- Shape: Grease two 9 x 4 x 4” loaf pans. Lightly flour the top of the rounds, and then flip over so the floured side is on the counter. To shape the dough into a loaf, grab the left side of the dough and fold it toward the center. Repeat with the right side. Next, starting at the top, roll the dough down toward the bottom. Roll the top side of the loaf in seeds (mist with water first to help seeds stick) and then place it in the pan. Cover and leave out on the counter for 1 hour.
- Cold proof: Place the loaves in the refrigerator overnight.
- Bake: The next day, preheat the oven to 425°F (218°C). Bake the loaves (using steam if possible) for 35 to 45 minutes. Remove loaves from the pans and leave on a rack to cool.
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Recipe looks great but the cups vs. grams don’t match up. For example in the Autolyse: 3 cups of water (8 oz. × 3) is 680 g not 665g as listed. I’m afraid I’ll fail at this recipe if I try using your gram measurements :(
Gloria – This recipe was developed in gram weight and then converted to volume measurements. The volume measurements are the closest approximation we could get to the original gram weight. We include the volume measurements because we realize not everyone has a scale, but we recommend using grams for the greatest accuracy. That being said, the recipe will still work give or take 15g of water.
Where can we get starter- or make it?
Can you substitute the spelt flour for some other kind of whole-grain?
Aimee – You can make it yourself from scratch following our instructions here https://brodandtaylor.com/blogs/recipes/sourdough-starter-from-creation-to-maintenance. If you’d rather not make it, there are many places online to purchase starter. Another option is if you have a local bakery that makes sourdough bread they may be willing to give you some starter.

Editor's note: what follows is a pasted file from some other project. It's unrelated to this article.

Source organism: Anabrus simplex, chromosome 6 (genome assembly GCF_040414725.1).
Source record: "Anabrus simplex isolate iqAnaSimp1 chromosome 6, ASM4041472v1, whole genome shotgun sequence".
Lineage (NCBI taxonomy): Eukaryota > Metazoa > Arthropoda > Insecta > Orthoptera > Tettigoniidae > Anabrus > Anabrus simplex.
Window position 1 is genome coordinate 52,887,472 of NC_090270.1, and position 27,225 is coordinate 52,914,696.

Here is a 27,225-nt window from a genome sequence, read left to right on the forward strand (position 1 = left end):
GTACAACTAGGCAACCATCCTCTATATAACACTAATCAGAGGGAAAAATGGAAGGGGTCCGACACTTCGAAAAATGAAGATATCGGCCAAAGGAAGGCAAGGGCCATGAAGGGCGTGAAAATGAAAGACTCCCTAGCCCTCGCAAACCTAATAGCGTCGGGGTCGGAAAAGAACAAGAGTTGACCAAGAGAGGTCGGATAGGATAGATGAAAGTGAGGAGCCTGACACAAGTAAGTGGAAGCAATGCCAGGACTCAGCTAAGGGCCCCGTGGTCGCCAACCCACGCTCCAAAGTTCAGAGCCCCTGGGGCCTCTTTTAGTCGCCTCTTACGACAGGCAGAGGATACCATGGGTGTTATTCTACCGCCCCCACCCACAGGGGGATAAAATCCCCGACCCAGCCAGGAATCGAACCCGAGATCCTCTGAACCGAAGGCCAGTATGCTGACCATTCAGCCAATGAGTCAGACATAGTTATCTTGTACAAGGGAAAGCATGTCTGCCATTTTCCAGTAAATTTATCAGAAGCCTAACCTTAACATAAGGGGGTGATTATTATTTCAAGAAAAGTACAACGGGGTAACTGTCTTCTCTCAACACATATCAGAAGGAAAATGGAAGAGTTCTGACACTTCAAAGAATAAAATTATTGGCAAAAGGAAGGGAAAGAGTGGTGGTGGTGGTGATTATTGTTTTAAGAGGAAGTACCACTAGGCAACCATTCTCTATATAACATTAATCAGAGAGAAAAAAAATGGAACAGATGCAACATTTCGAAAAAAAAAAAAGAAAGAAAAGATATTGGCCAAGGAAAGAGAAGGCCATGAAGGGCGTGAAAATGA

Story Sandra- We have not tested that ourselves. We suspect it will work quite with something like whole wheat. Let us know if you try it.
Do u let it rise after the cold proof? What am I looking for when it is ready to be baked?
Pat – The overnight cold proof is the second proof (although much slower because of the lower temperature), and you should be able to bake straight from the fridge without any additional rising time. When ready to bake, the loaves should have increased in size so they are about an inch or so below the lip of the pan. If you don’t notice an increase in volume, you can put the pans in the Proofer set to 79°F for about an hour or so. You can also skip the cold overnight proof altogether if desired. After shaping place the pans in the Proofer set to 79°F and let rise for about 2.5 hours and then bake.
Curious why the writer would use slap and folds and then stretch and folds to ultimately laminate? Generally the 2 folds are used to introduce air (as well as build strength) into the dough for a rustic loaf. Laminating will remove all the built up air and make a sandwich style crumb. Just a normal kneading of the dough before fermenting whether by hand or a mixer with a paddle would simplify the recipe and give the same result.
Dennis – The slap and folds are to build some initial strength, as are the subsequent stretch and folds. You can certainly mix with a mixer if you’d prefer and forgo the slap & folds. Because this recipe is baked in a pan loaf, it does have a slightly more closed crumb than if it were baked free form. We found that lamination was the easiest way to evenly incorporate the seeds. You can use your own preferred method. Lamination can degas, which is why it is performed in the first half of bulk, but it can also be a great way to incorporate inclusions and further strengthen gluten if needed.
This seeded sourdough bread is delicious. So tasty that it is just as good plain with nothing on it. Great for sandwiches or with butter or fruit preserves.
Diane – Thank you! We are delighted to hear you like it as much as we do :)